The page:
What’s the bigger news coming out of Capital Rx: that the next-gen PBM just closed a $106 million dollar Series C? Or, that the health tech startup’s business model has expanded significantly over the past 18 months, from PBM-only to PBM-plus-PBA, meaning that instead of just servicing the pharmacy benefits management needs of employer groups directly, that now they’re also adding to their business by selling THEIR TECH to other carriers and health systems so they can use it to administrate their benefits plans??
Capital Rx’s CEO AJ Loiacono takes those questions in stride, lets us in on which “side” of the business fueled their 200% year-over-year growth in 2021, and gives us the details on that tech that his business developed and why its standout compared to the inefficient infrastructure that currently exists to administrate and process pharmacy claims.
The big deal here is that AJ and team are tackling one of the biggest friction points in the cost of pharmacy benefits: the cost to administer a plan. They reduce that cost, and the “net cost” of every drug is reduced. AJ says its in this way that Capital Rx operates at one-seventh the cost of his competitors, the “Big Three PBMs” (CVS’s Caremark, Express Scripts, and UnitedHealth’s OptumRx) and saves its customers an average 27% on their prescription drug spend.
Now that Capital Rx has their slick enterprise software, will the business continue to operate a dual PBM-plus-PBA model, or will they double-down on the PBA side? AJ lets us know what’s next and (spoiler alert) it sounds like things might go in a surprising direction. If Capital Rx’s software is so effective at doing all the things it takes to manage pharmacy claims — underwriting sequences, implementation management and onboarding, communication, patient portals, network management, reimbursement networks, eligibility checks, etc. – what stops Capital Rx from processing other kinds of healthcare claims? Is a step into the medical claims processing side of the healthcare world on the roadmap? Tune in and find out!
Two years ago we wouldn’t have believed it — the U.S. Congress is considering broad privacy and data protection legislation in 2019. There is some bipartisan support and a strong possibility that legislation will be passed. Two recent articles in The Washington Post and AP News will help you get up to speed.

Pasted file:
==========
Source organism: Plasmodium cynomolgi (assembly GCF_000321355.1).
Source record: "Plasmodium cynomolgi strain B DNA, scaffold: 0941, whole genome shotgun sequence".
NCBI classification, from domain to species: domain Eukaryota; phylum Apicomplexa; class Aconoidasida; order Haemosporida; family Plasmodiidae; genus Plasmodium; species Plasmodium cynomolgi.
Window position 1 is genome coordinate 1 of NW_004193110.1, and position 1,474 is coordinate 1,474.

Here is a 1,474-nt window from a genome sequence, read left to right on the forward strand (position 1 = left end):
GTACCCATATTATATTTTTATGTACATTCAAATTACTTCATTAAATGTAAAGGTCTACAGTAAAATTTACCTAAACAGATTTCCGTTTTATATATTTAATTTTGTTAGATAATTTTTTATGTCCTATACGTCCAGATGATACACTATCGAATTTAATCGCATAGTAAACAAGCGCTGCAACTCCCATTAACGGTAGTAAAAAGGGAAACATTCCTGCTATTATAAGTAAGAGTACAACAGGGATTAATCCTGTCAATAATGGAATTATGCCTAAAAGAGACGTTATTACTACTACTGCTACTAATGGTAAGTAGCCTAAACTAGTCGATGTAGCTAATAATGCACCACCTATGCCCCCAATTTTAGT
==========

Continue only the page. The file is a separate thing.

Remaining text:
Federal privacy legislation would have a huge impact on all healthcare stakeholders, including patients. Here’s an overview of the ground we’ll cover in this post:
Six Key Issues for Healthcare
We are aware of at least 5 proposed Congressional bills and 16 Privacy Frameworks/Principles. These are listed in the Appendix below; please feel free to update these lists in your comments. In this post we’ll focus on providing background and describing issues. In a future post we will compare and contrast specific legislative proposals.
As you’ve probably heard (enough!) from me and Indu Subaiya over recent months on video, at Health 2.0 or here on THCB, we are finally arriving at the point where health care tech is “flipping the stack” — where we realize that we can’t practice the old way, and instead need to move the care of the chronically ill to an always on, always monitoring, always measuring, always messaging tech platform.
But we need to figure out a way to both create that platform and the services for the people who need help–without overwhelming them. Too often we are putting too much technology into patients’ and clinicians’ lives and creating too much noise. While I’ve been aping Bob Wachter calling for an air traffic control function in health care, one of the most interesting new companies in health tech/services, Livongo, has been working on a related idea. They’ve been promoting it by looking to #SilenceNoisyHealthCare on Twitter and Linkedin recently
Tuesday 30th at 1 ET – 10 PT I’m hosting a webinar with Livongo’s CEO Glen Tullman & & Chief Medical Officer Jennifer Schneider, M.D. Jessica DaMassa tweeted that Glen and I are in a cage match, and it is an Oxford v Cambridge affair (although Jennifer brings some Stanford & Hopkins class to the proceedings).
But what’s really going on is that Livongo is adopting a new philosophy that they think will silence the noise and fix the patient experience. What do they mean by that? Join me on the webinar to learn more.
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